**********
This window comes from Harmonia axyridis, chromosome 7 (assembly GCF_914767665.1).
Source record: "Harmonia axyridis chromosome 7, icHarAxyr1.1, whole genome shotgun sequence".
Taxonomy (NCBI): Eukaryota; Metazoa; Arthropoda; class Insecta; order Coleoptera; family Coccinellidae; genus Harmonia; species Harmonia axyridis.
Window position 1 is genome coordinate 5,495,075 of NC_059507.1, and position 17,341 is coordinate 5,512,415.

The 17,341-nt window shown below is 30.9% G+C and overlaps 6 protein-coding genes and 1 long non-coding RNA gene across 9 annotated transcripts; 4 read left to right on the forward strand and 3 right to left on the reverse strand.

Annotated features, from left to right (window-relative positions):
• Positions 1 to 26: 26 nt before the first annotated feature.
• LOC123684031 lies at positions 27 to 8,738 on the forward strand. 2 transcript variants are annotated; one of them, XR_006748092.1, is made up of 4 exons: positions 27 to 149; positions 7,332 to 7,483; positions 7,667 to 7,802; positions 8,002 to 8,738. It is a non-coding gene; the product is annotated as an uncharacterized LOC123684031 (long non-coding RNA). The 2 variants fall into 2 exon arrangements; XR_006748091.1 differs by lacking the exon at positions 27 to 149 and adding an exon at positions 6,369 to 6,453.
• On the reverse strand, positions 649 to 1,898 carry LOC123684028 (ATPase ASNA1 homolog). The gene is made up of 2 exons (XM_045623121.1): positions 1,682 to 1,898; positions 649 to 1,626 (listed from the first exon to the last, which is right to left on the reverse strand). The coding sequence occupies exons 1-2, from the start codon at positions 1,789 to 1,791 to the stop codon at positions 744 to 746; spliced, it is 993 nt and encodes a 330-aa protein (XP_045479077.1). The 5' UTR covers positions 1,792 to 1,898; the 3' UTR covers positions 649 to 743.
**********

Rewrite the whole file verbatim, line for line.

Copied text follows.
This window comes from Harmonia axyridis, chromosome 7 (assembly GCF_914767665.1).
Source record: "Harmonia axyridis chromosome 7, icHarAxyr1.1, whole genome shotgun sequence".
Taxonomy (NCBI): Eukaryota; Metazoa; Arthropoda; class Insecta; order Coleoptera; family Coccinellidae; genus Harmonia; species Harmonia axyridis.
Window position 1 is genome coordinate 5,495,075 of NC_059507.1, and position 17,341 is coordinate 5,512,415.

The 17,341-nt window shown below is 30.9% G+C and overlaps 6 protein-coding genes and 1 long non-coding RNA gene across 9 annotated transcripts; 4 read left to right on the forward strand and 3 right to left on the reverse strand.

Annotated features, from left to right (window-relative positions):
• Positions 1 to 26: 26 nt before the first annotated feature.
• LOC123684031 lies at positions 27 to 8,738 on the forward strand. 2 transcript variants are annotated; one of them, XR_006748092.1, is made up of 4 exons: positions 27 to 149; positions 7,332 to 7,483; positions 7,667 to 7,802; positions 8,002 to 8,738. It is a non-coding gene; the product is annotated as an uncharacterized LOC123684031 (long non-coding RNA). The 2 variants fall into 2 exon arrangements; XR_006748091.1 differs by lacking the exon at positions 27 to 149 and adding an exon at positions 6,369 to 6,453.
• On the reverse strand, positions 649 to 1,898 carry LOC123684028 (ATPase ASNA1 homolog). The gene is made up of 2 exons (XM_045623121.1): positions 1,682 to 1,898; positions 649 to 1,626 (listed from the first exon to the last, which is right to left on the reverse strand). The coding sequence occupies exons 1-2, from the start codon at positions 1,789 to 1,791 to the stop codon at positions 744 to 746; spliced, it is 993 nt and encodes a 330-aa protein (XP_045479077.1). The 5' UTR covers positions 1,792 to 1,898; the 3' UTR covers positions 649 to 743.